Marc:

We started to realize that WE Charity could make longer-term plans, take innovation risks, cover administrative costs and achieve sustainability if it had the resources of a business at its disposal. We wondered if it was possible to build a business that would generate revenue for WE Charity, perhaps one day helping to underwrite some of the costs of its operations.

We went on to start a social enterprise, ME to WE, before there really was a designation in Canada.

Its first offerings were international volunteer experiences—ME to WE Trips—and handmade products made by Kenyan mamas—ME to WE Artisans. Half the net profits are donated to WE Charity. This money enables WE Charity to track investments, grow and scale, invest in research and development, pay to keep top staff and attract capital. The balance is used to grow the social enterprise, such as purchasing tents for volunteer trips, or building new web platforms to bring the artisans’ products to socially-conscious consumers. It is the perfect balance.

[Find the ME to WE founding story here and an interview with the COD of ME to WE, Russ McLeod, here.]

Marc:

Absolutely from our Mom and Dad. My parents were teachers but every summer when we were kids, they would move us into an old house that we’d help them fix up and then sell. And we would do this every year. We grew up helping them fix up the houses.

When I was really young, around three or four, I believed in the Wallpaper Fairy the way other kids believe in Santa or the Easter Bunny. I’d “help” my parents put wallpaper up and then at night while I slept, someone would magically come and fix my work. Mom and Dad told me it was the Wallpaper Fairy.

So during the school year they were teachers, but in the summer they were successful investors and successful business people. They had a great understanding of real estate. I remember my mom sitting me down when I was eight years old to teach me about interest rates.

Through their ongoing generosity and support, F’’s first office was a house they donated to the charity. Since then, they have continued to act as benefactors and huge supporters.

Craig:

In addition to entrepreneurship, they taught us about having purpose in every moment, to live mindfully. Our mother was homeless when she was a child and that time in her life had a major influence on her support for homeless young people across Canada.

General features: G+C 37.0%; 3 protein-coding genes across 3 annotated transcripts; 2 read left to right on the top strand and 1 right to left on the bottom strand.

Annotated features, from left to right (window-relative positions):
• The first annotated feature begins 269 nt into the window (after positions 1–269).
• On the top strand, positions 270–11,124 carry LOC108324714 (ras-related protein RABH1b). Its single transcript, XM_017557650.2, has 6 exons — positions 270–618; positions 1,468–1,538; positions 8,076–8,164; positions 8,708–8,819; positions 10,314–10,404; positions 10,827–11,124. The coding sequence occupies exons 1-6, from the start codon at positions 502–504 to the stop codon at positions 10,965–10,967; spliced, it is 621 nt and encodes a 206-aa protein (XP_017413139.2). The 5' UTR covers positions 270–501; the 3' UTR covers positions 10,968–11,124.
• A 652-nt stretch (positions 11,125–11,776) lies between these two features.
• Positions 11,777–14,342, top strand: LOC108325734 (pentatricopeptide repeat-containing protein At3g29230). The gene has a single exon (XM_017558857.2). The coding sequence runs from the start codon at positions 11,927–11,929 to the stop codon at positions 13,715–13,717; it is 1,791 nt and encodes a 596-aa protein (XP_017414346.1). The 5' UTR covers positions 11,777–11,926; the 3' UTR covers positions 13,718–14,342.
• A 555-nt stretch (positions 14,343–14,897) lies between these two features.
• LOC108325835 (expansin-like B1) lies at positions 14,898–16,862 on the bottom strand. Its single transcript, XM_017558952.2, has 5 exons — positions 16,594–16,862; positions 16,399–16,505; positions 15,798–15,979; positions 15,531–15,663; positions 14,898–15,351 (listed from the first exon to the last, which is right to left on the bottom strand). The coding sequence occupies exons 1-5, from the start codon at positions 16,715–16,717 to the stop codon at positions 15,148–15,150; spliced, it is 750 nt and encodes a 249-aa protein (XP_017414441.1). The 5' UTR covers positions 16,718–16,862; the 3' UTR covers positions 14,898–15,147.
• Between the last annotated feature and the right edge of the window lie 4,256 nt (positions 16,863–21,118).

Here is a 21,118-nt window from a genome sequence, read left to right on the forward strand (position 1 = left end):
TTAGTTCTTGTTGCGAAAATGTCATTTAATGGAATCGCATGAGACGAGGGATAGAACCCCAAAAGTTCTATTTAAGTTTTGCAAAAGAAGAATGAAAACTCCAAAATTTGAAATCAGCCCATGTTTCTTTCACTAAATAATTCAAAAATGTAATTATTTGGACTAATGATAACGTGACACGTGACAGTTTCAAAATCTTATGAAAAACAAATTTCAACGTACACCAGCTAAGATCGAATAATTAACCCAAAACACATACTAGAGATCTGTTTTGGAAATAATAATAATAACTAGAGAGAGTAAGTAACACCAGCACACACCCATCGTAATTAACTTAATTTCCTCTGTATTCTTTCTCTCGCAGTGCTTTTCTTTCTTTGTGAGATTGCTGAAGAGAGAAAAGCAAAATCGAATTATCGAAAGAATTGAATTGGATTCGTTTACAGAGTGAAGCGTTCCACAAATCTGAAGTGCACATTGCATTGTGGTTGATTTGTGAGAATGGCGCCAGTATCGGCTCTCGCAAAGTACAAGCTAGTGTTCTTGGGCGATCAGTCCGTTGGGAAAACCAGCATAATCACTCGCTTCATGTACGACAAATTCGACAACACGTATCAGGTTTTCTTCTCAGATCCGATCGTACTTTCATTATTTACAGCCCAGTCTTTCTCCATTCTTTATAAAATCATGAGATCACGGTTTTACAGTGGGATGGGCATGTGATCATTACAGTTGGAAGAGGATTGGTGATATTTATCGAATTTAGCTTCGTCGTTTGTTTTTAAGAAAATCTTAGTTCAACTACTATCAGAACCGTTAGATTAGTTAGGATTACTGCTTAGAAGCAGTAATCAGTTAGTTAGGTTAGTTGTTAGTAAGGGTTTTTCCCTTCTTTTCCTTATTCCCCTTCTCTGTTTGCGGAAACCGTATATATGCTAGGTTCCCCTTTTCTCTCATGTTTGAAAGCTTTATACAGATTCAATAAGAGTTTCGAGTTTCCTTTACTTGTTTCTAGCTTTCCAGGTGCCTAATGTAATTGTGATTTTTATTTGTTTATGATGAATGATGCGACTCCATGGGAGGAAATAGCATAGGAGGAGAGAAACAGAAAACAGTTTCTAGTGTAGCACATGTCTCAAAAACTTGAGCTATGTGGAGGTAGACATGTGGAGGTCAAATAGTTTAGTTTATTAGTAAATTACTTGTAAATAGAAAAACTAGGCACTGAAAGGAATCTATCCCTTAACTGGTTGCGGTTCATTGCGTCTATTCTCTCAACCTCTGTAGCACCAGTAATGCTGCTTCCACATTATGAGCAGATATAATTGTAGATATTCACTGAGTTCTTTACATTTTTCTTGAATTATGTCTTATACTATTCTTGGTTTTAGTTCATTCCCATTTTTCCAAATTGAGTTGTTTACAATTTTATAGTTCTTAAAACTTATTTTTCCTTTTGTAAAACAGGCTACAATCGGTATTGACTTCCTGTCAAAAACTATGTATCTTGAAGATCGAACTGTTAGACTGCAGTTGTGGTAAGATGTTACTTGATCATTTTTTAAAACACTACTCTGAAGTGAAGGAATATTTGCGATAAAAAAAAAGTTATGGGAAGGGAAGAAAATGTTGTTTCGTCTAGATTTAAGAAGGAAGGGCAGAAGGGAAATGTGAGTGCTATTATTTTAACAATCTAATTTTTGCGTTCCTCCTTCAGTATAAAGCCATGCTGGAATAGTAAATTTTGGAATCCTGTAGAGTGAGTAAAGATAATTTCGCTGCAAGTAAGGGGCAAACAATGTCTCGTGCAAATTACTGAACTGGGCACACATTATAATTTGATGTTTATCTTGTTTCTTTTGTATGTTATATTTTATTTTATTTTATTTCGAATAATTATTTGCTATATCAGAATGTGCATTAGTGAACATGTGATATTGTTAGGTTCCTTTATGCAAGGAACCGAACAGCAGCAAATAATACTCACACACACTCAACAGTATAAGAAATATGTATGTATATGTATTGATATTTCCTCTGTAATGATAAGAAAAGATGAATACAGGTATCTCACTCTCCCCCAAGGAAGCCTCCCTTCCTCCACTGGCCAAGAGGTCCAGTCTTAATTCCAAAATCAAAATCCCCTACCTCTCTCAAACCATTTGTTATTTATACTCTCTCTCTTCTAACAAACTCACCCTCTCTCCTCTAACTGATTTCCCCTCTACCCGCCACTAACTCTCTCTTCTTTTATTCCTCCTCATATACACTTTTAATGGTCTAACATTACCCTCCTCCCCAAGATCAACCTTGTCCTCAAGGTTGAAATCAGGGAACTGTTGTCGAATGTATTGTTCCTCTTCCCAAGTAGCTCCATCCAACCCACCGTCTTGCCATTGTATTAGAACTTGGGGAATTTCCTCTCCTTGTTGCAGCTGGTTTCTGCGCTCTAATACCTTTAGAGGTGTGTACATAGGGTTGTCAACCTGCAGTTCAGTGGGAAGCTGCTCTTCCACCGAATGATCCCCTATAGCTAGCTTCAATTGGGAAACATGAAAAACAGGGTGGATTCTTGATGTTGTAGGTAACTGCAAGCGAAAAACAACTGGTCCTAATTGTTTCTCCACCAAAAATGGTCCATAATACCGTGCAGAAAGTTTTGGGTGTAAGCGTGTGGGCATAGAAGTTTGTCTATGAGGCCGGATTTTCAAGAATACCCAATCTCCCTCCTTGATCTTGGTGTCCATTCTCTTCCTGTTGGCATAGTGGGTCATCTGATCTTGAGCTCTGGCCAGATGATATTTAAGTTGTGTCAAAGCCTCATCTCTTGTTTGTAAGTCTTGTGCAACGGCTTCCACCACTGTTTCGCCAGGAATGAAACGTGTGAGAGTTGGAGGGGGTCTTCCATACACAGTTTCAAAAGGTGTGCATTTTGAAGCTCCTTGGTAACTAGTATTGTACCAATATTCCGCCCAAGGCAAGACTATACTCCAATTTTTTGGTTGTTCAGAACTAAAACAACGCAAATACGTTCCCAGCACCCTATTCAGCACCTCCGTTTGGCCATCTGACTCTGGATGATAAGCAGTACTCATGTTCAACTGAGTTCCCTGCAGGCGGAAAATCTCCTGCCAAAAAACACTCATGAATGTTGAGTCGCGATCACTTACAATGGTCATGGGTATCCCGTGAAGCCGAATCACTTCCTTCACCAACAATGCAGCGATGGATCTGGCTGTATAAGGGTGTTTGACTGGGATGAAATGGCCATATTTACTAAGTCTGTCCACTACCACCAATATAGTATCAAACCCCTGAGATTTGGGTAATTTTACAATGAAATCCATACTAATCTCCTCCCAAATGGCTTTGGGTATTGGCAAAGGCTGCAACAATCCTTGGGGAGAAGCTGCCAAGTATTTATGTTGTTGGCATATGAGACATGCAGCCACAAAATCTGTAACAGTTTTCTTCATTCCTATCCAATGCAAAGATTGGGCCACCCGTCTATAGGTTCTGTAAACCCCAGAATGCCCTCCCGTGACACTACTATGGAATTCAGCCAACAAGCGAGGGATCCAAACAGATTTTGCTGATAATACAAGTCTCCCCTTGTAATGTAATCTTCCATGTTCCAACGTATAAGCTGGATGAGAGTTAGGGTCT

Our father told us about how his most formative moments were spent working at the original L’Arche home in France many years ago. L’Arche is an incredible organization, founded by this year’s Templeton Prize winner Jean Vanier, a phenomenal Canadian hero, that provides a home, dignity, empowerment and community for those with disabilities who would otherwise be institutionalized by the state.

On the one hand, our parents taught us to how to be hard-working entrepreneurs. On the other hand, they showed us that life is so much more than making a living–it’s about the legacy we leave. Entrepreneurship and impact have always been drivers of who we are and what we do.

Marc:

With respect to social entrepreneurship, Jeff Skoll was the first person to help us understand the power of social enterprise and he remains a really important influence.

He was the founding president of eBay and went on to start Participant Media. Before we met him, we hadn’t even heard of social entrepreneurs. His philosophy embodied perfectly what we were trying to achieve beyond using the traditional models of charity.

He showed us that traditional charity often is not sustainable in tackling the greatest needs of our world, such as overconsumption, climate change and systemic poverty. We came to believe that we need to create a massive shift in how we tackle the world’s many problems and include for-profit and non-profit enterprises, each with its own special skill set and purpose. Jeff’s generosity dramatically helped to scale WE Charity, and his support allowed us to launch ME to WE.

Craig:

People often ask us if we fought growing up. Truth be told, we never did fight— except for when Marc would use me as a bowling ball or toss me down the stairs. Kidding, sort of. Probably we didn’t fight much because Marc is six years older than I am and he was a rugby player, and I’m smart enough to know I’d be outmatched. We also had very different interests. Marc was into sports and I was into science fiction and Scouts. If we were cast in the Breakfast Club, he’d be the jock and I’d be the nerd. And the six-year age gap kept us from having the same classrooms and even the same schools, so we didn’t have that schoolyard rivalry that some siblings have—he was in university while I was still in high school.

Marc:

I would fly home to Toronto from Harvard nearly every weekend to help get WE Charity up and running while Craig was still in high school. I’d be in Boston from Monday to Thursday, and Toronto from Friday to Sunday. I had been involved in WE Charity from its earliest days when Craig would barge into my room and speak faster than he could think about Iqbal and getting his friends involved, long before we knew it would become a charity. I strategized, wrote grant proposals, and traveled with Craig to visit Congress in Washington to denounce child labor.